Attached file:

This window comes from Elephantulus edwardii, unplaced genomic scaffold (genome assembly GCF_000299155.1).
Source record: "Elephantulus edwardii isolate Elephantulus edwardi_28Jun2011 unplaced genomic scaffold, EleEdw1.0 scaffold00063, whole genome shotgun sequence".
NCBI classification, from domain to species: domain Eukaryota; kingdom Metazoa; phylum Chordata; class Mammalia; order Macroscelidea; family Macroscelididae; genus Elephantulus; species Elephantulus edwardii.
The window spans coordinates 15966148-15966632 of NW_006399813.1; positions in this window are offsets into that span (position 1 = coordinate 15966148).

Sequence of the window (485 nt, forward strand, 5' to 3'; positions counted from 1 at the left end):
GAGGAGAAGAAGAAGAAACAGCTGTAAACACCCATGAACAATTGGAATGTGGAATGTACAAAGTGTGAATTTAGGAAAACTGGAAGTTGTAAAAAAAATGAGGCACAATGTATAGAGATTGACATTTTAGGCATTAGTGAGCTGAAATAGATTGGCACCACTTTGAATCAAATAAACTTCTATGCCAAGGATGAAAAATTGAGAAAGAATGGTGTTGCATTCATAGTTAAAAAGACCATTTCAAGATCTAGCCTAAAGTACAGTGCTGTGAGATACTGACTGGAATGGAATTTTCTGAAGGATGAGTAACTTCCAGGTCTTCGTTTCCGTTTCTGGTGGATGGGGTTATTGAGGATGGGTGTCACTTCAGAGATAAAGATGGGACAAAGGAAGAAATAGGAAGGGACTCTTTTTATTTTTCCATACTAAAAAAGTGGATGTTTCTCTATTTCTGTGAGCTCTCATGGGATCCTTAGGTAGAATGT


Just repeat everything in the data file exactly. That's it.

This window comes from Elephantulus edwardii, unplaced genomic scaffold (genome assembly GCF_000299155.1).
Source record: "Elephantulus edwardii isolate Elephantulus edwardi_28Jun2011 unplaced genomic scaffold, EleEdw1.0 scaffold00063, whole genome shotgun sequence".
NCBI classification, from domain to species: domain Eukaryota; kingdom Metazoa; phylum Chordata; class Mammalia; order Macroscelidea; family Macroscelididae; genus Elephantulus; species Elephantulus edwardii.
The window spans coordinates 15966148-15966632 of NW_006399813.1; positions in this window are offsets into that span (position 1 = coordinate 15966148).

Sequence of the window (485 nt, forward strand, 5' to 3'; positions counted from 1 at the left end):
GAGGAGAAGAAGAAGAAACAGCTGTAAACACCCATGAACAATTGGAATGTGGAATGTACAAAGTGTGAATTTAGGAAAACTGGAAGTTGTAAAAAAAATGAGGCACAATGTATAGAGATTGACATTTTAGGCATTAGTGAGCTGAAATAGATTGGCACCACTTTGAATCAAATAAACTTCTATGCCAAGGATGAAAAATTGAGAAAGAATGGTGTTGCATTCATAGTTAAAAAGACCATTTCAAGATCTAGCCTAAAGTACAGTGCTGTGAGATACTGACTGGAATGGAATTTTCTGAAGGATGAGTAACTTCCAGGTCTTCGTTTCCGTTTCTGGTGGATGGGGTTATTGAGGATGGGTGTCACTTCAGAGATAAAGATGGGACAAAGGAAGAAATAGGAAGGGACTCTTTTTATTTTTCCATACTAAAAAAGTGGATGTTTCTCTATTTCTGTGAGCTCTCATGGGATCCTTAGGTAGAATGT